As Ken Livingstone is adopted as Labour’s 2012 Mayoral candidate, Conservative Group Leader on the London Assembly Roger Evans predicts that a return to 80’s style opposition to government cuts won’t be enough to return Livingstone to City Hall.
Candidates seeking a second term in office all face a common challenge – how to remind voters why they supported you the first time. In London, Labour have made this task much easier by reselecting Ken Livingstone. Pundits may conclude that the 2012 campaign will be nothing more than an action replay.
Of course familiarity in politicians can be a good thing, but it can also bore a modern electorate hungry for new possibilities. So what can Londoners expect from Ken? Will the old leopard be able to change his spots? And will the backdrop to the election have altered?
Perhaps the most obvious difference will be at national level. With a Liberal Conservative government in office and making unpopular mid term cuts, Ken will be tempted to portray himself as a defender of the capital in a reprise of his time at the GLC in the eighties. Last week he was pictured addressing union activists outside City Hall, comfortably sliding into his old familiar role.
But this isn’t the eighties. Voters are looking for more than just knee jerk opposition, they want politicians who will embrace new solutions. Beyond the radical fringes, they want their leaders to cooperate to bring us through the difficult times we face. Contrast the approval attracted by the coalition parties pooling their efforts with public opposition to the RMT’s class war tactics.
Slapping up red banners attacking the government is no substitute for constructive negotiations. London’s government is no longer located provocatively opposite Parliament, and Lord Foster’s City Hall provides little space to hang left wing propaganda.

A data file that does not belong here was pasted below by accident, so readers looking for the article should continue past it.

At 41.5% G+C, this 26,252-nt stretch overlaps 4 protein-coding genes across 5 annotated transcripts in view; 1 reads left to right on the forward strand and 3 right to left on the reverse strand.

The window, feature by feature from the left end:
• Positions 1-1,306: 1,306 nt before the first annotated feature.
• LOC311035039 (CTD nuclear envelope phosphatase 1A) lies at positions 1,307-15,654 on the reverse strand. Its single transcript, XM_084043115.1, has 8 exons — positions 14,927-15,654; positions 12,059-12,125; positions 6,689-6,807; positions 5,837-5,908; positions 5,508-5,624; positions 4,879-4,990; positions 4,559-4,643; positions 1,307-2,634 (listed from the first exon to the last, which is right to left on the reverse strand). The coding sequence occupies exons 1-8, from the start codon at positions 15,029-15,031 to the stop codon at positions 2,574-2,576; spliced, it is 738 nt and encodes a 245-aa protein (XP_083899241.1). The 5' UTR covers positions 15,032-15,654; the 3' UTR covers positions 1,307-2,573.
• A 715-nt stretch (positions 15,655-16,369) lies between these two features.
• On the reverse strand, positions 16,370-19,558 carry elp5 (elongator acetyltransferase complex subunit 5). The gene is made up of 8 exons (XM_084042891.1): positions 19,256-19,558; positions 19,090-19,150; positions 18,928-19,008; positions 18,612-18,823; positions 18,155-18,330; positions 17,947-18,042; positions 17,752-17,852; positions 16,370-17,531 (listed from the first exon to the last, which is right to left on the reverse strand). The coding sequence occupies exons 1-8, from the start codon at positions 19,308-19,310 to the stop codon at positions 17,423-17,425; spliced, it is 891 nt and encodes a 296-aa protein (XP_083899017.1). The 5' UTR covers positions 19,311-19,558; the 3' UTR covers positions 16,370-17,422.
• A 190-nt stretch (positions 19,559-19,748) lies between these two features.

Ken is skilled at portraying himself as the voice of London, and his knowledge of matters affecting the capital can be scarily detailed. But his appeal doesn’t extend across the whole city. In office he became known for neglecting the suburbs, visiting Havana more often than Havering or Hounslow.
Boris provoked much laughter when he fell in the Quaggy River during a photo opportunity – Ken would never have fallen in, because the Quaggy River isn’t in Zone 1. Voters in outer London flocked to the polls in unprecedented numbers in 2008, precisely so that they could vote Ken out. We can expect to see a rerun of the famous ‘doughnut strategy’ in 2012.
And the hostility is not just suburban. Ken will need to offer the voters of Kensington and Chelsea more than the reimposition of the congestion charge extension if he is to secure their votes.
A ‘marmite politician’, Ken seeks to appeal to particular groups, often courting their support by attacking their enemies. Most notoriously, his views on Gaza and his embrace of a radical cleric went down well with the Muslim vote but alienated many Jewish voters who would otherwise have supported Labour. In contrast, Boris sought in 2008 to reach out beyond the traditional Conservative base, understanding the need to garner second preference votes. His victory was a rejection of the narrow identity politics that has no place in a city of such diverse cultures.
The British love an underdog and for a while Ken developed into a professional victim, first of Margaret Thatcher who abolished his power base, then of Tony Blair who forced him to seek office as an independent. More recently members of the House of Lords tried to introduce a two term limit to prevent him standing in 2008. I’m glad they failed and I’m glad that the electorate got to deliver the ultimate verdict. This time there will be no sympathy votes.